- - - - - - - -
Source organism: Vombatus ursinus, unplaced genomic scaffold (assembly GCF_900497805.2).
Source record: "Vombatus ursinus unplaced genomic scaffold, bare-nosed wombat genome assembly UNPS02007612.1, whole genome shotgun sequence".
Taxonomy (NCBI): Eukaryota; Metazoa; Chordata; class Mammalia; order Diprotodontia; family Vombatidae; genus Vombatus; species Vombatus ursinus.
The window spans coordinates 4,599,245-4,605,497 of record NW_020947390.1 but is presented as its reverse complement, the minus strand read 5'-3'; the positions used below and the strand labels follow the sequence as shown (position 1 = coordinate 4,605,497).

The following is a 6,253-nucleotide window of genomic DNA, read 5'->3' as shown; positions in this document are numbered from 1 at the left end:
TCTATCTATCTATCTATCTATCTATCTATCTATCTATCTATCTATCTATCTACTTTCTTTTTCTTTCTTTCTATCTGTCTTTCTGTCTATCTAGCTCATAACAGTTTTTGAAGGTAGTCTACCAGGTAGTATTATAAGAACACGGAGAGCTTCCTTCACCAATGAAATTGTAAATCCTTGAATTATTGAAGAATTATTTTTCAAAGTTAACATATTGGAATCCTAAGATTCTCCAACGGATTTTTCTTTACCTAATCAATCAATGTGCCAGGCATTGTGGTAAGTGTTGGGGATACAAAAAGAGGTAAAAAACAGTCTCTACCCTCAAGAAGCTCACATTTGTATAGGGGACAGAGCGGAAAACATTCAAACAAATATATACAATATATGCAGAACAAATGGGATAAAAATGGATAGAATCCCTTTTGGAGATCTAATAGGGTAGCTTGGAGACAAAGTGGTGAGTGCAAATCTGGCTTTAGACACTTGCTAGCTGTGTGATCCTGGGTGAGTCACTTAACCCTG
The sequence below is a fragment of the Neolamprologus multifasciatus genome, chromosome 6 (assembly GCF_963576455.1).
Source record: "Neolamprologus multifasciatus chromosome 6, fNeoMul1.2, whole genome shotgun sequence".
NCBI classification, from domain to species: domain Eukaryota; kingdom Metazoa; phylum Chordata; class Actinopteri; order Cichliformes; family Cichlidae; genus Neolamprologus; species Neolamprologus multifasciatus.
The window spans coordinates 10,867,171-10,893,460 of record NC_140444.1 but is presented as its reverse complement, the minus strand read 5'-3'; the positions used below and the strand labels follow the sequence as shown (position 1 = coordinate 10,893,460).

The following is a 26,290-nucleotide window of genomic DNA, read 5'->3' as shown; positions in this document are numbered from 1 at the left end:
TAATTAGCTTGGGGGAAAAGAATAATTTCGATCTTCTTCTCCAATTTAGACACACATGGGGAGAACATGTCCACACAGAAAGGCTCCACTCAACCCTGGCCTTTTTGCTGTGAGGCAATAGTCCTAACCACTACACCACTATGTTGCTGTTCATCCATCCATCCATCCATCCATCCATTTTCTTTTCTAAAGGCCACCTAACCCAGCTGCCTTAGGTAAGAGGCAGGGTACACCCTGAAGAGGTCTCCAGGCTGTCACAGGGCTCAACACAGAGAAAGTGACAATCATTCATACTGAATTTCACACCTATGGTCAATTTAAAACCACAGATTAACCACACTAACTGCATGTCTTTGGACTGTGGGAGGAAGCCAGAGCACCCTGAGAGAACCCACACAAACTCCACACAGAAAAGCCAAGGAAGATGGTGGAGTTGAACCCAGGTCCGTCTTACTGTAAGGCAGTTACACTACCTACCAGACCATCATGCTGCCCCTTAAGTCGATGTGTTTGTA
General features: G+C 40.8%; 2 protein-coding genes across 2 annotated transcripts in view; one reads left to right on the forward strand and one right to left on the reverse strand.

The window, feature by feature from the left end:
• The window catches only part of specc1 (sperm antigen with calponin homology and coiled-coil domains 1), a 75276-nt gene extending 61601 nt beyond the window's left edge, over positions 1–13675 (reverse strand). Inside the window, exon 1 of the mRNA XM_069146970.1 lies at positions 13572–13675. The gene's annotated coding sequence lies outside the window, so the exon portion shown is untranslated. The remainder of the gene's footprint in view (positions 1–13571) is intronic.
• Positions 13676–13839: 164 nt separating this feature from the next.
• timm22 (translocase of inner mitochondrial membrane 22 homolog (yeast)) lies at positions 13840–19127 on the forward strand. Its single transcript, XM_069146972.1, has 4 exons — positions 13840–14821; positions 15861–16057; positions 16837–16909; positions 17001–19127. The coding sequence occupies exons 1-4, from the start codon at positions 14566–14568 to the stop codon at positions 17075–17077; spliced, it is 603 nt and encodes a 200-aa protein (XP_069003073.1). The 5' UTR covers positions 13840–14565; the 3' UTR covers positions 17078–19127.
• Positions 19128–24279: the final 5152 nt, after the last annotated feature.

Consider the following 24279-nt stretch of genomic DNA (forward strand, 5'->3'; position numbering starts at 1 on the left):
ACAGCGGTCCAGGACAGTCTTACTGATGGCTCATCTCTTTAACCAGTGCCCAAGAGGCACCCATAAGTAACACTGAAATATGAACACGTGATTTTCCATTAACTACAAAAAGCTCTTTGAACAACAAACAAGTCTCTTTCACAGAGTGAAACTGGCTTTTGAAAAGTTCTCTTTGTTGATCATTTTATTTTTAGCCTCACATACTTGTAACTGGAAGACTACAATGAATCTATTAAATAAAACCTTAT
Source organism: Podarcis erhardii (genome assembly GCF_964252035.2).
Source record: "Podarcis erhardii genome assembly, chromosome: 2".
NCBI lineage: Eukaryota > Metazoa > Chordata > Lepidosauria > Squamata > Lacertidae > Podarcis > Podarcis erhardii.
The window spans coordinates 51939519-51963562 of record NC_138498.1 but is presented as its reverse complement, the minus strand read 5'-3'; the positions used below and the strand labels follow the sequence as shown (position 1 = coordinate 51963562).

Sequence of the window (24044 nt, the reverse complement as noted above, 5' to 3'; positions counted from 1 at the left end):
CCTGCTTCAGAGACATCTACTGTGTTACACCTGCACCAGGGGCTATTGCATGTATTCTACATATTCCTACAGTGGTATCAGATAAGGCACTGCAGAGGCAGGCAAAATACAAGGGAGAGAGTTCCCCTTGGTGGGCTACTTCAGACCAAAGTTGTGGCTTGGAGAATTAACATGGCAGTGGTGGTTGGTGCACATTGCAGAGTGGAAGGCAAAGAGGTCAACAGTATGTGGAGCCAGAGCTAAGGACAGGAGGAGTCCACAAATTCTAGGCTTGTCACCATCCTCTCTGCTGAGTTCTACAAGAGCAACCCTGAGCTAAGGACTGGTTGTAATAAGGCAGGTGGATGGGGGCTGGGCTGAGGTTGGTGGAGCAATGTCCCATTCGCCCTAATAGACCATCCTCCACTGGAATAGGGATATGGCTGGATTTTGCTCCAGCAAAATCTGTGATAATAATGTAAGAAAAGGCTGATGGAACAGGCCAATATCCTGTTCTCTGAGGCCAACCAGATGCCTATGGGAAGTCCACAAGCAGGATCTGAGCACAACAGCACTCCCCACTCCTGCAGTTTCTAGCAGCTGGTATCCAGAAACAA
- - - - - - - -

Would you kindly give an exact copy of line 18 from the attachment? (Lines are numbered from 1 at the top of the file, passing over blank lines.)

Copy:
• Positions 19128–24279: the final 5152 nt, after the last annotated feature.